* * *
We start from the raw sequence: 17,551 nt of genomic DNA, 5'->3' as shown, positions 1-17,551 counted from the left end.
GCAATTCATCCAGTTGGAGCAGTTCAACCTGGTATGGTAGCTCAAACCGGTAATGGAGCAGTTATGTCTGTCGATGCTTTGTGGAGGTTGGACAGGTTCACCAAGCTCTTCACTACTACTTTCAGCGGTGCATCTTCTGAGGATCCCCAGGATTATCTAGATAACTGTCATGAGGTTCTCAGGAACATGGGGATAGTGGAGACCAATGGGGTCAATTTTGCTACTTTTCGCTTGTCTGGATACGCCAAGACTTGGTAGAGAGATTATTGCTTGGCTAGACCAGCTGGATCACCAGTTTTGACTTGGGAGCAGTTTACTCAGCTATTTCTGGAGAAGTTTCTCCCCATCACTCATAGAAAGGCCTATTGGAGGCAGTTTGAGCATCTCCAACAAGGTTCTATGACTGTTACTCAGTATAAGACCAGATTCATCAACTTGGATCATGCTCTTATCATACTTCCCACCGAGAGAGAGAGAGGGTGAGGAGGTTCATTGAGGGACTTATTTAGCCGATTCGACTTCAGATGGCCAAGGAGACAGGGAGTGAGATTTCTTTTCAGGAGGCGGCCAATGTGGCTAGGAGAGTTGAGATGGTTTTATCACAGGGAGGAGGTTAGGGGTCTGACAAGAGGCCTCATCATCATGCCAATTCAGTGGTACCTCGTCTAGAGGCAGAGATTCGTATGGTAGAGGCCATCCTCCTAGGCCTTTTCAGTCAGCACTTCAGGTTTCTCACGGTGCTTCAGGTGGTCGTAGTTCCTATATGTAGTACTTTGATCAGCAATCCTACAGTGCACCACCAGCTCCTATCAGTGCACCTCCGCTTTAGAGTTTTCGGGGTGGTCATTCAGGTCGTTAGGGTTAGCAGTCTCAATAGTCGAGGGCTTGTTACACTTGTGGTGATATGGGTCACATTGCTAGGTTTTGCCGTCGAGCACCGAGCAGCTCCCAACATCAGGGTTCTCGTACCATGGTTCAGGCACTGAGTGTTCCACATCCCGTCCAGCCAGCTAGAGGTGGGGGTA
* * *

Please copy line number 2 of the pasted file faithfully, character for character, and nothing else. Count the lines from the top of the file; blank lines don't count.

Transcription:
GCAATTCATCCAGTTGGAGCAGTTCAACCTGGTATGGTAGCTCAAACCGGTAATGGAGCAGTTATGTCTGTCGATGCTTTGTGGAGGTTGGACAGGTTCACCAAGCTCTTCACTACTACTTTCAGCGGTGCATCTTCTGAGGATCCCCAGGATTATCTAGATAACTGTCATGAGGTTCTCAGGAACATGGGGATAGTGGAGACCAATGGGGTCAATTTTGCTACTTTTCGCTTGTCTGGATACGCCAAGACTTGGTAGAGAGATTATTGCTTGGCTAGACCAGCTGGATCACCAGTTTTGACTTGGGAGCAGTTTACTCAGCTATTTCTGGAGAAGTTTCTCCCCATCACTCATAGAAAGGCCTATTGGAGGCAGTTTGAGCATCTCCAACAAGGTTCTATGACTGTTACTCAGTATAAGACCAGATTCATCAACTTGGATCATGCTCTTATCATACTTCCCACCGAGAGAGAGAGAGGGTGAGGAGGTTCATTGAGGGACTTATTTAGCCGATTCGACTTCAGATGGCCAAGGAGACAGGGAGTGAGATTTCTTTTCAGGAGGCGGCCAATGTGGCTAGGAGAGTTGAGATGGTTTTATCACAGGGAGGAGGTTAGGGGTCTGACAAGAGGCCTCATCATCATGCCAATTCAGTGGTACCTCGTCTAGAGGCAGAGATTCGTATGGTAGAGGCCATCCTCCTAGGCCTTTTCAGTCAGCACTTCAGGTTTCTCACGGTGCTTCAGGTGGTCGTAGTTCCTATATGTAGTACTTTGATCAGCAATCCTACAGTGCACCACCAGCTCCTATCAGTGCACCTCCGCTTTAGAGTTTTCGGGGTGGTCATTCAGGTCGTTAGGGTTAGCAGTCTCAATAGTCGAGGGCTTGTTACACTTGTGGTGATATGGGTCACATTGCTAGGTTTTGCCGTCGAGCACCGAGCAGCTCCCAACATCAGGGTTCTCGTACCATGGTTCAGGCACTGAGTGTTCCACATCCCGTCCAGCCAGCTAGAGGTGGGGGTA